David Schneider and Robert Gentz launched Zalando in 2008, and it now has around 49 million active users across 25 European nations. Zalando operates in a number of different business sectors, including multi-brand online shopping, the shopping club Zalando Lounge, stores in 11 German cities, the consultancy service Zalon, as well as logistics and marketing services for retailers.
Zalando links more than 7,000 physical and mortar stores to the online fashion platform through the Connected Retail initiative. With almost 17,000 employees, Zalando made 10.35 billion euros in revenue in 2021.
Robert Gentz and David Schneider started Zalando in Berlin in 2008 with funding provided by the three Samwer brothers. Gentz, Schneider, and Oliver Samwer became friends while attending the Otto Beisheim School of Management at WHU.
Zalando initially focused on the sale of footwear because it was inspired by the US internet store Zappos.com.
The business expanded its product line to include clothes in 2010 and began operations in France and the Netherlands. It launched online stores in the UK, Italy, and Switzerland in 2011. Zalando expanded to Sweden, Denmark, Finland, Norway, Belgium, Spain, and Poland the following year. Zalando expanded its operations outside of Germany in 2012 and started shipping goods to Austria.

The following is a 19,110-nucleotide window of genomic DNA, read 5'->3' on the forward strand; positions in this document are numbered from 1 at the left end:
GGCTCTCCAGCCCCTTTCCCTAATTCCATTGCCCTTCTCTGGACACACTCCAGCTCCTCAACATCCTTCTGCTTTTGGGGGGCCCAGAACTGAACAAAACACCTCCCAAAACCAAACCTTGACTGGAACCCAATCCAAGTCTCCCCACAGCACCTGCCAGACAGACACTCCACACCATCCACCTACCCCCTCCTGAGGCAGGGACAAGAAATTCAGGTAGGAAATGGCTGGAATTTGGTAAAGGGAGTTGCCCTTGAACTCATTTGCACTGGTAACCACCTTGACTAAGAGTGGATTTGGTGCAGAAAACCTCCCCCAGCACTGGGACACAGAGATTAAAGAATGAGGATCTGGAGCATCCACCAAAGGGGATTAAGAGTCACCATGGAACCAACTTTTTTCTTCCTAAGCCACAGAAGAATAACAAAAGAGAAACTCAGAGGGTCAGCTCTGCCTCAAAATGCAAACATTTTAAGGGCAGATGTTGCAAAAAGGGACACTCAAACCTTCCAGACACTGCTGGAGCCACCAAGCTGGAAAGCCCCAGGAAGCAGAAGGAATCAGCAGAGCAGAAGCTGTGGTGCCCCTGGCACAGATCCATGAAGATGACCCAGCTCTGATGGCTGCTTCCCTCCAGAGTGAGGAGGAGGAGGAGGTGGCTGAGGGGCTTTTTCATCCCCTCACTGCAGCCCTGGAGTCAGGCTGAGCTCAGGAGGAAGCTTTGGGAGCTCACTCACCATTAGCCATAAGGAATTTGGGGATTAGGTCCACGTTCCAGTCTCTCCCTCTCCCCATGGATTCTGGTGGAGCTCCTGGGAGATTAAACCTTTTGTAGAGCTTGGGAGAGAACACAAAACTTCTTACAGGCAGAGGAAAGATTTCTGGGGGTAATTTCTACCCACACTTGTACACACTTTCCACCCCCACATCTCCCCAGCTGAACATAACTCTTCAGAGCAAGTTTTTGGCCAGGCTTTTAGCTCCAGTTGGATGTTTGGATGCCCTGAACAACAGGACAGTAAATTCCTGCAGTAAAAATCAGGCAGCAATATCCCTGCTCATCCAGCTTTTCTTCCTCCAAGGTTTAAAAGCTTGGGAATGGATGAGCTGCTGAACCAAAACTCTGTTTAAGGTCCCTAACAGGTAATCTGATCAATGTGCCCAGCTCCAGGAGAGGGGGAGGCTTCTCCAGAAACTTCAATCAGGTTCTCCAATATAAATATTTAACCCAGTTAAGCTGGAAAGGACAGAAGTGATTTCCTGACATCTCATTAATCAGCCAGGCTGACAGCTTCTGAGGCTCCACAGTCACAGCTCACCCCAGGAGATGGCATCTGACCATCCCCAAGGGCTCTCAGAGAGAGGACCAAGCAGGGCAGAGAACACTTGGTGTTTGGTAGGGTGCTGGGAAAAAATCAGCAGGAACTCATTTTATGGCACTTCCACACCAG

Since 2013, Zalando has transformed into a European digital platform by following the lead of internet businesses from the East, particularly China.
Zalando began the process of transforming itself into a digital shopping mall by imitating Chinese businesses. This allowed fashion houses and merchants to earn sales through the Partner Program as well, frequently with no involvement from Zalando.
The MDAX has added Zalando since 22 June 2015. Zalando started working with Topshop in 2015 and started selling products online.
Zalando started turning a profit in 2014 after years of losses since its founding. The two most significant cost components for Zalando are fulfilment and marketing expenditures, which together account for 50% of total revenues without taking into account the costs of sales.
In 2010, marketing costs reached a high of 25%. Germany, Austria, and Switzerland, collectively referred to as “DACH,” account for about 50% of sales income.